It's about time.
With the history-making nomination of Hillary Clinton, the party that prides itself on inclusion has finally recognized one half of the human race. It's fitting that this moment should come in Philadelphia, the city of sisterly spirit, where women startled the populace by speaking in public -- calling for abolition and suffrage a full 100 years before the 19th Amendment made it into the Constitution.
Those brave and somewhat fierce fighters for rights would find it unthinkable that it's taken so long to reach this milestone. Women have been running for president ever since Victoria Woodhull got the nod from the National Reform Convention in New York in 1872, where, according to the New York Express, "lewd and debauched women were mingled in one shocking, profane mass."
Ineligible because she was under 35, the notorious spiritualist and "free love" advocate attracted considerable attention, but no votes.
The more serious quest of lawyer Belva Lockwood -- the first female allowed to practice law before the Supreme Court -- as the 1884 nominee of the Equal Rights Party did result in almost 5,000 ballots cast by stalwart men. Saying, "I cannot vote, but I can be voted for," Lockwood argued that women were "about to take their places with men in the political field." Would that she had been right. But Lockwood was soundly rejected that year, and again in 1888 in her second run for president.
With the passage of suffrage in 1920, women tiptoed onto the political field, with several summoning the audacity to run for president. But most dropped out before the conventions, leaving a bare handful to share Hillary Clinton's experience of hearing their names actually placed in nomination before one of the major parties.
First was Margaret Chase Smith at the tumultuous Republican convention in 1964. The Maine senator had won votes in primaries in such far-flung states as Texas and Oregon. Her supporters admired her singular courage when, as the only woman in the senate, she alone took on the bully Joe McCarthy as the men in her party stood quivering in their boots.
"I speak as a Republican. I speak as a woman. I speak as a United States senator. I speak as an American," she famously pronounced. "I don't want to see the Republican Party ride to political victory on the Four Horsemen of Calumny -- Fear, Ignorance, Bigotry and Smear." How welcome that powerful voice would be today. She won 27 votes on the ballot.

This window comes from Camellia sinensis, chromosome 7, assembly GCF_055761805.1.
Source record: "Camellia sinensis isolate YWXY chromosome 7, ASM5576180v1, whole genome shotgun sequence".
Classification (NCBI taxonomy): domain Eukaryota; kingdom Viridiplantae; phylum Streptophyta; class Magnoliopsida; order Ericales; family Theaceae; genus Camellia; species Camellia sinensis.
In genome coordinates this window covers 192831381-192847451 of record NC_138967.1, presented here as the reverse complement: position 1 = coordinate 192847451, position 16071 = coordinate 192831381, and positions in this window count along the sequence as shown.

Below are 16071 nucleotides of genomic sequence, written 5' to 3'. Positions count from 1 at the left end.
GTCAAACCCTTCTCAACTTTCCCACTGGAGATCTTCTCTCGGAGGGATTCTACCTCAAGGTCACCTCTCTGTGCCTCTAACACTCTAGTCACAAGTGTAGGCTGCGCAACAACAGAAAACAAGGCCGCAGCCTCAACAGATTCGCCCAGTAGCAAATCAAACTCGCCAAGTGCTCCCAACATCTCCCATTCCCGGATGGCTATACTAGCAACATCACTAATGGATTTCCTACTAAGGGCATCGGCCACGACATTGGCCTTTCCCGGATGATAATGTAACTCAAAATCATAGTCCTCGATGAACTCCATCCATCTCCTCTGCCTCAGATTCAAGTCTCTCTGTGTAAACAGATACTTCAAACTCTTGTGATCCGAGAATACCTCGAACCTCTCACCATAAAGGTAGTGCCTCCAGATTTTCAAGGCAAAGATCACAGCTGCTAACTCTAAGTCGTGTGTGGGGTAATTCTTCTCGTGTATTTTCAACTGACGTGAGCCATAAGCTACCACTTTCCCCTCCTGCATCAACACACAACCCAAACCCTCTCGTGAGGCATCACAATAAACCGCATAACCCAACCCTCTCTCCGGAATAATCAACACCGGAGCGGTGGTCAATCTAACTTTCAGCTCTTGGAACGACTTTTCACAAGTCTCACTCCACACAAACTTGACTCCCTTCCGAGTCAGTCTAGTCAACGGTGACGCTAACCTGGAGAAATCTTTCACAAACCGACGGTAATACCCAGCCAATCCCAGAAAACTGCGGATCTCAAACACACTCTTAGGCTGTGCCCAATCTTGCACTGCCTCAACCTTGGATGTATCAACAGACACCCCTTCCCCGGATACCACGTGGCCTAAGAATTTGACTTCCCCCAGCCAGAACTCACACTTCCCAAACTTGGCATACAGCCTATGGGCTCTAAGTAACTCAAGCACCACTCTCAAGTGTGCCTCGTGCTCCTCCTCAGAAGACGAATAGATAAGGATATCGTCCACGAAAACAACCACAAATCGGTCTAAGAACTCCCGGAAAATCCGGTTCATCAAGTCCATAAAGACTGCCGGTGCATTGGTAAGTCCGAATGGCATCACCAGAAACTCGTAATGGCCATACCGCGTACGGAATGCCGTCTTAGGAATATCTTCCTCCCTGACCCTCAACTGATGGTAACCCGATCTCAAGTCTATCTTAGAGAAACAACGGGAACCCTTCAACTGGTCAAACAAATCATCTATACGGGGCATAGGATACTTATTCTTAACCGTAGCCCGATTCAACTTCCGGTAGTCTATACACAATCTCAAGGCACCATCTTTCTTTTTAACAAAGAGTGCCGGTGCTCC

Eight years later, it was the Democrats meeting in Miami who heard an African-American woman's name called out during the roll for president. Having waged a nationwide campaign, Brooklyn Congresswoman Shirley Chisholm preached to women and blacks, "You, too, can hope to aspire to the highest office in the land." She laughed when the eventual nominee, George McGovern, told her he represented women better than she did.
"Who is he fooling?" she demanded.
Another contender, largely lost to history, was Ellen McCormack, the first woman to qualify for matching federal funds for her campaign and for Secret Service protection. Running on an anti-abortion platform in 1976, she received 22 votes at the Democratic Convention.
And then, as has often been true in the long struggle for women's equality, the momentum behind female candidates stalled and all but disappeared. Women like Elizabeth Dole would step into the fray, but be forced by lack of funds or voter interest to bow out long before their parties formally met. A token female would sometimes snare one or two delegates at a convention.
Of course, two women -- Democrat Geraldine Ferraro in 1984 and Republican Sarah Palin in 2008 -- carried their parties' banners for the No. 2 spot. But it wasn't until Hillary Clinton ran in 2008 that anyone was able to claim anything like those 18 million cracks in the glass ceiling, resulting in more than 1,000 votes at the convention before she moved to nominate Barack Obama by acclamation.
And now, as Michelle Obama so powerfully declared on this convention's first night: "Because of Hillary Clinton, my daughters and all of our sons and daughters now take for granted that a woman can be president of the United States."
We don't take it for granted. We know that it was almost 200 years ago when Lucretia Mott began preaching in Philadelphia, praying "for the day my sisters will rise, and occupy the sphere to which they are called by their high nature and destiny."
It's about time.